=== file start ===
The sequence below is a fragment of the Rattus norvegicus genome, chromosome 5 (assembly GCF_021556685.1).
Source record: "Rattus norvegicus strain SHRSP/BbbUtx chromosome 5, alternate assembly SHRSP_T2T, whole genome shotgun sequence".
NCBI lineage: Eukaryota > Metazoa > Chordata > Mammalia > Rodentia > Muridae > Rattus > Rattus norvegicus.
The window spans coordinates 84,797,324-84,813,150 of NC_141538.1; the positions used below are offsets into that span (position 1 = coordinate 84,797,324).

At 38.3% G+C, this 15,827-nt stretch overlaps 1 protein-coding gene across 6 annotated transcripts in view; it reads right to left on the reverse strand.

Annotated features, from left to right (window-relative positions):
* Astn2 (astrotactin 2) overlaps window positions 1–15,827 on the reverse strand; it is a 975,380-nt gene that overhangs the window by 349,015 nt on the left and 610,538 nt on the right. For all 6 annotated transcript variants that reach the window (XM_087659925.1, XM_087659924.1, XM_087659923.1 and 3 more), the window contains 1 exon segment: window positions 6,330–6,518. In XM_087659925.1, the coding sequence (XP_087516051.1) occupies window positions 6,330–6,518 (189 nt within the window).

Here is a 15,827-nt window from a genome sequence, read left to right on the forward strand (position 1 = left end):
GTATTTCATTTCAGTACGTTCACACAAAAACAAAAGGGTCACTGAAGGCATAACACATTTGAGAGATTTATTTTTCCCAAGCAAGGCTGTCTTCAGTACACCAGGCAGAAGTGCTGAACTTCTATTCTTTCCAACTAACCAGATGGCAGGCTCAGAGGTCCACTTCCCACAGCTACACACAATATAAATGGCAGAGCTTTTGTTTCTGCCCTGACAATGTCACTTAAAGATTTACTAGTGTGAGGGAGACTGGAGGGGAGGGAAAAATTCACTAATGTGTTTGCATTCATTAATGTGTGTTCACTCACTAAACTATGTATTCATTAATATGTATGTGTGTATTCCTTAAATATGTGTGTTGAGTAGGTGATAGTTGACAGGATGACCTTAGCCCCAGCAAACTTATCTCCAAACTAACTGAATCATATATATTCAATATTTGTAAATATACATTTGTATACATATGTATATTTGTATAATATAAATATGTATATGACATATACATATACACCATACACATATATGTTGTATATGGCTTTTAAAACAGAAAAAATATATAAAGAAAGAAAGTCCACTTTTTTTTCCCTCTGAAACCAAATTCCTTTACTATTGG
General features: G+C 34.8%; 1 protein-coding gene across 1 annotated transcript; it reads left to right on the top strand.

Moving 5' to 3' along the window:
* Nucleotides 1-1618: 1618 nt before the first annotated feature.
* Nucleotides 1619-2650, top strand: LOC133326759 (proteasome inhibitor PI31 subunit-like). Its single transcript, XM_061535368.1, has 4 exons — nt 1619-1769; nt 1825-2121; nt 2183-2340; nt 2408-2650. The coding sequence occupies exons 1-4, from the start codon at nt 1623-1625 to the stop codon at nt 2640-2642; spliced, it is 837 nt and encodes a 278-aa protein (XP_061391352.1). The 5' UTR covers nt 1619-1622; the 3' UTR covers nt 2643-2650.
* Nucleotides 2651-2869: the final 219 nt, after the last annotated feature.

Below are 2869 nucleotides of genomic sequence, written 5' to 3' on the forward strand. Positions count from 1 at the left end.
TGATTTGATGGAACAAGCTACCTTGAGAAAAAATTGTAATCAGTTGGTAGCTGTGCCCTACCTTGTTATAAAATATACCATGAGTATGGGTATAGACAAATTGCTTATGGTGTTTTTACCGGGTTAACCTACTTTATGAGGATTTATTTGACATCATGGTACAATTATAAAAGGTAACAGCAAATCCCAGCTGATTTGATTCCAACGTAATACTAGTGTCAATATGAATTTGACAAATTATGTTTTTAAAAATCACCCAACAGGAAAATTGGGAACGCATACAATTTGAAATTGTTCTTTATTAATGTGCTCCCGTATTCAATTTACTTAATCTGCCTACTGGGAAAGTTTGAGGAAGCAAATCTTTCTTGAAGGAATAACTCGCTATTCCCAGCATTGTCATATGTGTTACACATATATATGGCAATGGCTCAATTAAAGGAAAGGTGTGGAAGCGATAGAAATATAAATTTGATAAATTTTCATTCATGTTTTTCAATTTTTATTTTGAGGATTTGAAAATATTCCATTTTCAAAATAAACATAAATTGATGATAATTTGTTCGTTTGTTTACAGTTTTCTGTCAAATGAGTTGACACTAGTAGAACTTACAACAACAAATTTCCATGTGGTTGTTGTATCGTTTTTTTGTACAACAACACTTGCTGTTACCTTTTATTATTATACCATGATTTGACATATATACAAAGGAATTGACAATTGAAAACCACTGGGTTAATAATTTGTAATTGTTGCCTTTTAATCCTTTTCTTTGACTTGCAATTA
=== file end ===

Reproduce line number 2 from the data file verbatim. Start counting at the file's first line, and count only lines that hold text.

Source record: "Rattus norvegicus strain SHRSP/BbbUtx chromosome 5, alternate assembly SHRSP_T2T, whole genome shotgun sequence".